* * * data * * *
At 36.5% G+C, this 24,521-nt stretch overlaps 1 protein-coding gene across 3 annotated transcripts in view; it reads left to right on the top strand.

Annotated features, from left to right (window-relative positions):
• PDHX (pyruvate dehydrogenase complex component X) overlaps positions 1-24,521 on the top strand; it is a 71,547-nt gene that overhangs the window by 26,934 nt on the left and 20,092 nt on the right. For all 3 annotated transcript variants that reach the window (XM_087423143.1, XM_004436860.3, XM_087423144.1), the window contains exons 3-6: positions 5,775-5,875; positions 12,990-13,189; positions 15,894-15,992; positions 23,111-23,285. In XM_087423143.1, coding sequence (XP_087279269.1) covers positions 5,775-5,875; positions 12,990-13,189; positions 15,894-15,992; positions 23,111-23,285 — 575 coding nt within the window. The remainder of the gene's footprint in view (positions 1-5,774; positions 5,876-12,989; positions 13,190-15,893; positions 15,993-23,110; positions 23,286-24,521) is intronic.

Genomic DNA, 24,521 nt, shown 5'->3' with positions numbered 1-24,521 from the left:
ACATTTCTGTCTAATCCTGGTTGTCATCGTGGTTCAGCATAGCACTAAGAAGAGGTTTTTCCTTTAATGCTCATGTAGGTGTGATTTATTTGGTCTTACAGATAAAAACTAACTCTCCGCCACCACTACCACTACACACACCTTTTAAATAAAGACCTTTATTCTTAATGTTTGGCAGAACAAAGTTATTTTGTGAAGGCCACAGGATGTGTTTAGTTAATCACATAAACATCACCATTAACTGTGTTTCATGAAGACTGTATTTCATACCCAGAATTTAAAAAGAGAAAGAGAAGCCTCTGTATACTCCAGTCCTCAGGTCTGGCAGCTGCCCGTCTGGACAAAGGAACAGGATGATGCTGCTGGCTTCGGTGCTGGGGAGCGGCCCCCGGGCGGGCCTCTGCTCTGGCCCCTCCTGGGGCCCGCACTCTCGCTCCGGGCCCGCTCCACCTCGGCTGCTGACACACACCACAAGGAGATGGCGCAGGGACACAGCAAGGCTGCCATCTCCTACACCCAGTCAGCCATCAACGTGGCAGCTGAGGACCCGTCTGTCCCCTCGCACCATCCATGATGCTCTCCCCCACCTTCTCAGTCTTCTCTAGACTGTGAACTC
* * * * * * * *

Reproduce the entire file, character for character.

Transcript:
At 36.5% G+C, this 24,521-nt stretch overlaps 1 protein-coding gene across 3 annotated transcripts in view; it reads left to right on the top strand.

Annotated features, from left to right (window-relative positions):
• PDHX (pyruvate dehydrogenase complex component X) overlaps positions 1-24,521 on the top strand; it is a 71,547-nt gene that overhangs the window by 26,934 nt on the left and 20,092 nt on the right. For all 3 annotated transcript variants that reach the window (XM_087423143.1, XM_004436860.3, XM_087423144.1), the window contains exons 3-6: positions 5,775-5,875; positions 12,990-13,189; positions 15,894-15,992; positions 23,111-23,285. In XM_087423143.1, coding sequence (XP_087279269.1) covers positions 5,775-5,875; positions 12,990-13,189; positions 15,894-15,992; positions 23,111-23,285 — 575 coding nt within the window. The remainder of the gene's footprint in view (positions 1-5,774; positions 5,876-12,989; positions 13,190-15,893; positions 15,993-23,110; positions 23,286-24,521) is intronic.

Genomic DNA, 24,521 nt, shown 5'->3' with positions numbered 1-24,521 from the left:
ACATTTCTGTCTAATCCTGGTTGTCATCGTGGTTCAGCATAGCACTAAGAAGAGGTTTTTCCTTTAATGCTCATGTAGGTGTGATTTATTTGGTCTTACAGATAAAAACTAACTCTCCGCCACCACTACCACTACACACACCTTTTAAATAAAGACCTTTATTCTTAATGTTTGGCAGAACAAAGTTATTTTGTGAAGGCCACAGGATGTGTTTAGTTAATCACATAAACATCACCATTAACTGTGTTTCATGAAGACTGTATTTCATACCCAGAATTTAAAAAGAGAAAGAGAAGCCTCTGTATACTCCAGTCCTCAGGTCTGGCAGCTGCCCGTCTGGACAAAGGAACAGGATGATGCTGCTGGCTTCGGTGCTGGGGAGCGGCCCCCGGGCGGGCCTCTGCTCTGGCCCCTCCTGGGGCCCGCACTCTCGCTCCGGGCCCGCTCCACCTCGGCTGCTGACACACACCACAAGGAGATGGCGCAGGGACACAGCAAGGCTGCCATCTCCTACACCCAGTCAGCCATCAACGTGGCAGCTGAGGACCCGTCTGTCCCCTCGCACCATCCATGATGCTCTCCCCCACCTTCTCAGTCTTCTCTAGACTGTGAACTC